Corina Caduff

studied German Literature in Zurich and received her PhD on Elfriede Jelinek in 1991. She then worked as a journalist for radio and as a scholar at the University of Zurich with guest lectureships in Amsterdam, Berlin, and Chicago. The habilitation on “Literarisierung von Musik und bildender Kunst” took place in Berlin in 2001. 2004–2017 she was Professor at Zurich University of the Arts. Since 2018 she has been vice-rector research at Bern University of Applied Sciences as well as a cultural scientist at Bern University of the Arts. Research interests include the relationship of arts, music, and literature; artistic research; death and dying. She is co-editor of the volume Art and Artistic Research (Zurich 2010) and author of several articles about artistic research. Moreover, in recent years, she published three volumes of essays (Land in Aufruhr, 2007; Kränken und Anerkennen, 2010; Szenen des Todes, 2013). https://corinacaduff.ch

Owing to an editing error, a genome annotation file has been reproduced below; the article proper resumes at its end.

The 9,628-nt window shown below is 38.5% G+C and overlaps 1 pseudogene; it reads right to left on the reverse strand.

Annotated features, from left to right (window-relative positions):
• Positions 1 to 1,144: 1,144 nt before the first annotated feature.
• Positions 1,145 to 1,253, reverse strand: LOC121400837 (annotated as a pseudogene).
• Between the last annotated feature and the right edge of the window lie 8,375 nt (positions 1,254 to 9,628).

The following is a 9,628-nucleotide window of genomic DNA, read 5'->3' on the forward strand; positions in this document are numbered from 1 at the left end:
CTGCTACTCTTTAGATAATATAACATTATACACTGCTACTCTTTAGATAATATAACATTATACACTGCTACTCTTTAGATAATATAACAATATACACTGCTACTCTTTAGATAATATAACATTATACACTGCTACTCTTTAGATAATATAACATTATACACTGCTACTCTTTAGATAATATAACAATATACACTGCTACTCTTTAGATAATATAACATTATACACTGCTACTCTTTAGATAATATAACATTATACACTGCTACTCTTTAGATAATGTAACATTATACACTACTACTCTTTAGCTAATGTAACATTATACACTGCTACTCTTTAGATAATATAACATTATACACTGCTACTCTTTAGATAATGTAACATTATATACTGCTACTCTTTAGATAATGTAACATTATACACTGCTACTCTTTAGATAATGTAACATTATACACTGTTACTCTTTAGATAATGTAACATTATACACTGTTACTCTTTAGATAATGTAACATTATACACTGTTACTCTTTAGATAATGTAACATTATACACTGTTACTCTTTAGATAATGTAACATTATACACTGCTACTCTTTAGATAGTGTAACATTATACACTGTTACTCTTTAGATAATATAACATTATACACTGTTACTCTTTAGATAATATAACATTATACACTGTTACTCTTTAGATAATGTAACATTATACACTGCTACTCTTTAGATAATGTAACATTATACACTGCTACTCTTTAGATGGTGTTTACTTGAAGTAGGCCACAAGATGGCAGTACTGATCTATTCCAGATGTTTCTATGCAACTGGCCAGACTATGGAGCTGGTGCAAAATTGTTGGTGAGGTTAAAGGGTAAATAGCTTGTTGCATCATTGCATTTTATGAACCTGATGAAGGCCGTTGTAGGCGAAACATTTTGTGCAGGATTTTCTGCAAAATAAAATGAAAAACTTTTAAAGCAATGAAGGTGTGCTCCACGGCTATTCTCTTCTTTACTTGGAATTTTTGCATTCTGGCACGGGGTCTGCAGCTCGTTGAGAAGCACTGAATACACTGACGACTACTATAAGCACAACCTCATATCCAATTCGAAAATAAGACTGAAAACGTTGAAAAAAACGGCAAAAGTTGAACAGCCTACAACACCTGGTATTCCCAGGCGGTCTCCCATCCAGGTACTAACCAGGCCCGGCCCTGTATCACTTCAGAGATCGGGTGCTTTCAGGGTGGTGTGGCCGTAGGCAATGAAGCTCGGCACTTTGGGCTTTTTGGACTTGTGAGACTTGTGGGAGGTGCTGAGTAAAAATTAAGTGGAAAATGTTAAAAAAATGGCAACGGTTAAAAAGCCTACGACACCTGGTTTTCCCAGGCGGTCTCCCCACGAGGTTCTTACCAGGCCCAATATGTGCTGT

Daniela Cascella

is an Italian writer. She is the author of Singed. Muted Voice-Transmissions, After the Fire (Equus Press, 2017), F.M.R.L. Footnotes, Mirages, Refrains and Leftovers of Writing Sound (Zero Books, 2015), and En Abîme: Listening, Reading, Writing. An Archival Fiction (Zero Books, 2012). She edits Untranslated at Minor Literature(s) and has published in international magazines such as The Los Angeles Review of Books, Music and Literature, Gorse, 3:AM Magazine. An independent researcher, she has taught in institutions such as the Bergen Academy of Fine Art and Design, Goldsmiths University of London, Oxford Brookes University, and she is an associate lecturer in the MA Sound Arts at LCC/University of the Arts London. www.danielacascella.com

Alexander Damianisch

is director of the “Zentrum Fokus Forschung,” a research centre at the University of Applied Arts Vienna, as well as the head of the department “Support Art and Research.” He was inaugural manager for the Programme for Artistic Research at the Austrian Science Fund. He studied literature and history at the Universities of Vienna and Paris (Sorbonne), concluding his studies with a doctoral degree. Additionally, he holds a Master of Advanced Studies in Arts Management (University of Music and Performing Arts Vienna). He is a re-elected member of the executive board of the Society for Artistic Research. He is a delegate to the Austrian Science Fund and vice president of ARTist, a society supporting postgraduates.